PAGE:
Financialisation | tutor2u Economics
Study notes


  • Levels: A Level, IB
  • Exam boards: AQA, Edexcel, OCR, IB, Eduqas, WJEC

Financialisation is a process where the financial sector grows both in scale and complexity, becoming more important as a share of national output. Financialisation means lending and investing in financial assets for example in providing a wider range of ways in which households can take on more debt.

Financialisation has been encouraged by a decade our more of easy monetary policy - in other words, central banks have maintained historically low policy interest rates to maintain growth and prevent deflation in the post 2008 period. The balance of sheets of central banks have expanded rapidly e.g. through quantitative easing.

The financial sector is highly lucrative - in the USA it takes around a quarter of all corporate profits but inly 4% of all jobs and 7% of output. Many businesses such as airlines have turned themselves into financial institutions e.g. by engaging in hedging behaviour in commodity markets. Apple, the most profitable corporation on the planet has issued a large amount of debt to help buy back shares and pay back some of their shareholders.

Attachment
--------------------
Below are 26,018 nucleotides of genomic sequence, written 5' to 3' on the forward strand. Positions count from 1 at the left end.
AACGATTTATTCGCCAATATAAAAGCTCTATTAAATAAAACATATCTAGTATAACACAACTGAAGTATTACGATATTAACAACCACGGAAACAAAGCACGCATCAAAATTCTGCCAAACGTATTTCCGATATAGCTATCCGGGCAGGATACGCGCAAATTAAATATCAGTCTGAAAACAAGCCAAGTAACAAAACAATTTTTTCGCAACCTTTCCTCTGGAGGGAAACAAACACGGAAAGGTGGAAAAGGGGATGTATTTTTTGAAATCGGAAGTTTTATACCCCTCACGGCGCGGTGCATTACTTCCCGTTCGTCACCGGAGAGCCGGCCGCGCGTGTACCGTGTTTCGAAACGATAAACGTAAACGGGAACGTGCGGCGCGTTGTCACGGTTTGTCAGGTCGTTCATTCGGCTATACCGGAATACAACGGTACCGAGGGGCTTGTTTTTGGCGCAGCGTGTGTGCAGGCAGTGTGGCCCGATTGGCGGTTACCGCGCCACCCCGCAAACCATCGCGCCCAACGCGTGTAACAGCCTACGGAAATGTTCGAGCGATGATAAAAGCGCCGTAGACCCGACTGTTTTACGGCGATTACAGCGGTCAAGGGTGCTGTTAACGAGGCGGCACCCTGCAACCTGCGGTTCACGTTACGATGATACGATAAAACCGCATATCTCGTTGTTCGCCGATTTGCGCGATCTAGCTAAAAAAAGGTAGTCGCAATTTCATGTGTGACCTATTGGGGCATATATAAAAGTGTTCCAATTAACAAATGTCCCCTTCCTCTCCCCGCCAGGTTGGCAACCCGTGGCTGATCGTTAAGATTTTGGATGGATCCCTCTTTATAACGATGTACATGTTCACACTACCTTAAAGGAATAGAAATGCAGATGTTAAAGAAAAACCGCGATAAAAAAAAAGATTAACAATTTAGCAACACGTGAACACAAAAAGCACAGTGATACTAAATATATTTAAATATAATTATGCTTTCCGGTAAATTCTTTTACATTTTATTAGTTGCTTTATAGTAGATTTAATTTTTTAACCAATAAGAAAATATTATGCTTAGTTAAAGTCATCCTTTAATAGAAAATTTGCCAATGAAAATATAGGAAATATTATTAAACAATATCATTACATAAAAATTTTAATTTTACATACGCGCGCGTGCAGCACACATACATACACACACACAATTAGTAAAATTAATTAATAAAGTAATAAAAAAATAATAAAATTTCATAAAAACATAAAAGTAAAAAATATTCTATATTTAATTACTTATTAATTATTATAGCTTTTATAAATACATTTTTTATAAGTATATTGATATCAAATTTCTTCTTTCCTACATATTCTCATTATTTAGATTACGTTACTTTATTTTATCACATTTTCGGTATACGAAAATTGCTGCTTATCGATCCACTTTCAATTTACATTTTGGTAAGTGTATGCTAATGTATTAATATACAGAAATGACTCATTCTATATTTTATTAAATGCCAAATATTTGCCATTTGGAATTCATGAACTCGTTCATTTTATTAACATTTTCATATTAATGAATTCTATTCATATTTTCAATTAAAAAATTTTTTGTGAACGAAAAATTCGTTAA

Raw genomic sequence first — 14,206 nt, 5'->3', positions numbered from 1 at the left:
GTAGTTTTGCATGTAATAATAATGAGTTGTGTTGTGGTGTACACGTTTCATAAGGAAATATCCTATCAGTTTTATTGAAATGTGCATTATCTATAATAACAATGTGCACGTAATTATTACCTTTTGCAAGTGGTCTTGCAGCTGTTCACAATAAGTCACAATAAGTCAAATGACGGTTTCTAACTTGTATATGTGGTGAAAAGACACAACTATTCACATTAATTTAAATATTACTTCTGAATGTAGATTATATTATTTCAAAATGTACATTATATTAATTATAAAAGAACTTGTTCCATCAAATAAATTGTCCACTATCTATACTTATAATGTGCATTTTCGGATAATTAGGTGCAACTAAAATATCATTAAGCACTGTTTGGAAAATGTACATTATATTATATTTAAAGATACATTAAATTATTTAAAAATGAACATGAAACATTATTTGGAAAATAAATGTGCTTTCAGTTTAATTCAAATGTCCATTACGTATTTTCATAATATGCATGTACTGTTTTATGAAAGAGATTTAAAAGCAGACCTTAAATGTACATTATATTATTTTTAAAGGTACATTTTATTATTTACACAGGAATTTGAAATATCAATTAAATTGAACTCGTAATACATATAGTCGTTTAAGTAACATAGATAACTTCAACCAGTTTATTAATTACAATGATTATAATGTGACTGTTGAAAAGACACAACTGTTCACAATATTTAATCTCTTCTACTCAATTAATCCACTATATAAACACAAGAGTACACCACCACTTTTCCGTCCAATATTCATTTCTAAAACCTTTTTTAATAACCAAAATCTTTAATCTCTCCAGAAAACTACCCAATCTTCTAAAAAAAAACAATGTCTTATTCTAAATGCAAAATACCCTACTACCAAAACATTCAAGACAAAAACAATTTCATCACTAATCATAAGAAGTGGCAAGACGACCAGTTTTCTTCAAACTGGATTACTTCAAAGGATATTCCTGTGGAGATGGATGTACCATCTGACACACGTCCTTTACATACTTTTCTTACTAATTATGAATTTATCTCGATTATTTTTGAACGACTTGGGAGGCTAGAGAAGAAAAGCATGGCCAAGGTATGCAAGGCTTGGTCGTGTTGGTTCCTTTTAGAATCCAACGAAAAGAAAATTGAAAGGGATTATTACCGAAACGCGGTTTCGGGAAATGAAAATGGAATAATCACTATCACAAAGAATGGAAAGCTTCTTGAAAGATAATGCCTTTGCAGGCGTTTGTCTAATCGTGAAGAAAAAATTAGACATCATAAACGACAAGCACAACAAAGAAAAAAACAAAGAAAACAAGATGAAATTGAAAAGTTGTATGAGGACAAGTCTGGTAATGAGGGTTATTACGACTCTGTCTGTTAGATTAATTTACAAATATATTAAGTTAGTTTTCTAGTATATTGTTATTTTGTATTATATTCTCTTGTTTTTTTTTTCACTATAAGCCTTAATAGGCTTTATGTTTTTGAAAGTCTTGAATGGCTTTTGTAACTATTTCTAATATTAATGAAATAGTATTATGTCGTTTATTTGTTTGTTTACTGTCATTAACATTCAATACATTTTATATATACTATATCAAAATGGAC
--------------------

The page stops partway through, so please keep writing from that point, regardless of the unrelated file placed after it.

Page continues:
Is more finance necessarily good for economic growth?

Financial markets are now more than four times the size of annual global GDP. This is an important area of debate. Some economists believe that financialisation has been a key factor behind the surge in house prices and the worsening problem of affordability. They argue that too much credit has been flowing into land and property rather than non-financial businesses who need credit to fund their expansion.

Higher house prices then mean that potential home-buyers need even more money to get the first step on the housing ladder. And if people cannot afford to buy, they are forced into renting when then drives up average weekly and monthly rents.

According to a recent UK Parliament Research Briefing, in 2017, the financial services sector contributed £119 billion to the UK economy, which was 6.5% of total economic output. The sector was largest in London, where 50% of the sector’s output was generated. There were 1.1 million financial services jobs in the UK, 3.2% of all jobs.Exports of UK financial services were worth £61 billion in 2016 and imports were worth £11 billion, so there was a surplus in financial services trade of £51 billion. The sector contributed £27.3 billion in tax in the UK in 2016/17.

With such a dependence on the tax revenues from the financial sector, it is little wonder that there are strong political pressures against measures to curtail the scope of the financial sector in the UK economy. Is the financial sector the servant or master to the real economy? One of the major lessons from the last Global Financial Crisis is that when financial markets suffer extreme volatility, this affects the real living standards of millions of people and has serious effects on inter-generational equity (fairness).

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